Friday, April 25, 2008

India, India, India: 3

So after a relaxing bit in Alleppey we haded to Ft. Cochi. We took the bus and had the perfect bus experience even though we sat in the back row (the upside being there was plenty of space on the floor next to us to leave our bags).Ft. Cochi is very much like Varkala, but more spread out and surrounded by really nice old colonial architecture. So what I'm saying is that it is very touristy, but photogenic at the same time (whereas Varkala really wasn't photogenic). It hasn't changed much since last I was here in 2001, but the tourist stuff has expanded. Oh, and the cute colonial hotels are no longer affordable.
After we booked our hotel and had a nice cup of coffee, while wandering aimlessly around looking for a dosa (yes, still), we met Angus. Angus is a Scottish-Australian traveling around India alone. He asked if he could tag along with us and we agreed. I quickly discovered that Angus is also an amateur photographer with the same camera I have, so we had a lot of fun taking photos while walking between Ft. Cochi and Jew Town.
Jew Town consists of many trinket shops, a synagogue and a cemetery. If you are planning a trip to Kerala and only want to spend a few days in Kochi, do not schedule those days for Friday, Saturday and Sunday. As this is the mistake we made, we did not get to go into the synagogue. Luckily I've been inside before, but I was looking forward to seeing it again. The current building was erected in 1664 (rebuilt by the Dutch after the Portuguese destroyed the original 1568 building). The clock tower was built in 1760. The cemetery is locked up too, but you can see it through the gate.And of course, the Chinese fishing nets provide hours of entertainment to tourists as we watch this ancient practice introduced by the court of Kublai Khan. As in Sri Lanka, the fishermen complained that the fish stock is much lower now than before the tsunami. In Kochi, however, they were actually throwing back the small fish, which you don't see too often in Sri Lanka. We did try our hand at pulling up the nets as all good tourists are expected to try. I actually find this fascinating, the fisherman asked us to come help them, so we did. Then they ask us for money for the privilege of helping them. Barbara and I looked at each other and then asked the fishermen to pay us for helping. That got a laugh and we left without paying.
I had been misinformed of how much a taxi would cost back to Trivandrum (and if I had thought about it I would have realized that a bit sooner than we did), so we decided to take the overnight train. The problem with the overnight train is that the trip is only four or five hours, so you don't really get a night's sleep. The other problem, the Indian train system is not computerized so our station couldn't sell us reserved seats. Once again we found ourselves holding tickets for 2nd class, but wanting sleeper. We were told (through many different informants the last being the station manager) that we could find the ticket man on the train and upgrade with him -- he would know if there were actually berths available in sleeper.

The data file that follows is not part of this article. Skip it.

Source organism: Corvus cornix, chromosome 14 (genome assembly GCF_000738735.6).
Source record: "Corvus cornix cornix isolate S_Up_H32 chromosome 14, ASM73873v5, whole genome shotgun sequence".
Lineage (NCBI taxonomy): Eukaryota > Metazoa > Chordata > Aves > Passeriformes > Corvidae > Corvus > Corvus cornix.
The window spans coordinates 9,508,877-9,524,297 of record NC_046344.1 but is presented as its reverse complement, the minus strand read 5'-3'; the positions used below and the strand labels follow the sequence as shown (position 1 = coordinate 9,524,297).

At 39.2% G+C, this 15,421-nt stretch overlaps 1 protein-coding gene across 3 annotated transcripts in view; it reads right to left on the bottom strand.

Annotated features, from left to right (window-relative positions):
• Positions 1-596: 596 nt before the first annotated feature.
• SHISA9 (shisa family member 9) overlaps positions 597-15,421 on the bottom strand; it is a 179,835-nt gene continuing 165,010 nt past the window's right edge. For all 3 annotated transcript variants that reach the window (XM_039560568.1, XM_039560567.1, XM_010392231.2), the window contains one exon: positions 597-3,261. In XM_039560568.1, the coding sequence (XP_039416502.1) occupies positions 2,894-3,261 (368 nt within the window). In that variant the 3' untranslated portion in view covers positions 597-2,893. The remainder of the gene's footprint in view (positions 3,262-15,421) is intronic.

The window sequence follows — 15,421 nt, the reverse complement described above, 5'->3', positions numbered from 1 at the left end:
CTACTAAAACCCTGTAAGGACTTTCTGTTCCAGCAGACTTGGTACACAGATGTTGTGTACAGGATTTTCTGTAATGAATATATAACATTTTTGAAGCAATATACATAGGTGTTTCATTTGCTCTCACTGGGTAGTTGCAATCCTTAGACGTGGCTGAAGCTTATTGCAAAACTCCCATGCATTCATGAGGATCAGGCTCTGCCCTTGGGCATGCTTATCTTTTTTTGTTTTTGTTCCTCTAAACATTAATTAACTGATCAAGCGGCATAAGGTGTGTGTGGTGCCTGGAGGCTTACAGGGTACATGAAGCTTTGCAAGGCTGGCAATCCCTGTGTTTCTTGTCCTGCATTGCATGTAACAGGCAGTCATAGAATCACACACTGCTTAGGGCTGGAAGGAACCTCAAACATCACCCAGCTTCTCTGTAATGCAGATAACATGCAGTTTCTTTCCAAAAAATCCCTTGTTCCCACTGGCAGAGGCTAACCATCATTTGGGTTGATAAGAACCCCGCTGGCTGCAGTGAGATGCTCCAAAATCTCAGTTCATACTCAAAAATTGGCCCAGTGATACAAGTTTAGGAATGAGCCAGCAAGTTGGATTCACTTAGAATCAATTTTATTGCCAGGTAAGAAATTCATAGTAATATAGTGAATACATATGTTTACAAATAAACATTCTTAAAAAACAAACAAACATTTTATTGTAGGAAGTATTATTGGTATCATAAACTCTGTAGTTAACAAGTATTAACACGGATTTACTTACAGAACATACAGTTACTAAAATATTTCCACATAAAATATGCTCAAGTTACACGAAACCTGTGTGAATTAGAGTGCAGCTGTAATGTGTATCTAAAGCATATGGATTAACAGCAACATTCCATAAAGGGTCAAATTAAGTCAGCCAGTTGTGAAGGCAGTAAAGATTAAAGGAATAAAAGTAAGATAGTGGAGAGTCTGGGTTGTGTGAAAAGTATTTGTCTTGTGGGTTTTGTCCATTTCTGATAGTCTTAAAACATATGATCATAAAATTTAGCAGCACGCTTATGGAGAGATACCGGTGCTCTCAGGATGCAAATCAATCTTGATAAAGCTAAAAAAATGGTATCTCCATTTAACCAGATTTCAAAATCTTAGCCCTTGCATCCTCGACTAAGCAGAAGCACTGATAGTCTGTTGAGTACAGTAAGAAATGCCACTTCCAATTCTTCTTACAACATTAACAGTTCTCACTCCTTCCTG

We had five minutes to make this transaction before the train pulled out, so when the train arrived we ran up to the first uniforms we saw. They were actually police, but they pointed out the ticket guy for us. I ran up and rudely, but just like a regular Indian, thrust our general class tickets at the guy and asked for sleeper. He took them, not even batting an eye that I just cut in front of a bunch of people (still under the belief that we only had five minutes), attended to those standing there waiting for their prearranged berths, and then, finally, assigned us two berths in sleeper. The train then stayed in that location for about an hour.

We walked into the sleeper car and realized we were in for an uncomfortable night. Not only was it incredibly hot, but we were the only foreigners and everyone was staring at us, which isn't such a nice feeling when you want to go to sleep. We also had the top berths. Oh and we are longer than everyone else and felt compelled to have our bags up with us, so that just makes for an even more uncomfortable ride.

Yet we did sleep. We slept so well we almost missed our station, but for some random unknown event that woke me at the exact time we entered Trivandrum.

There isn't much to do at 4 a.m. in Trivandrum. We stored our bags in the cloak room and walked out into a sleeping India. Happily the only place open was a nice hotel that we ate at when we arrived and was now open and serving coffee with the promise of dosas at 7:30. So yes, I finally had my dosa!

Now we are back in Sri Lanka. The other day there were many, many ambulance sirens -- we found out later there was a huge battle up north with estimates that between 180-300 people were killed. Yesterday there was a bus bomb in Piliyandala; twenty-three people died. Ah, Sri Lanka.

1 comment:

Ivanna said...

I enjoyed all three parts! And the pictures are lovely!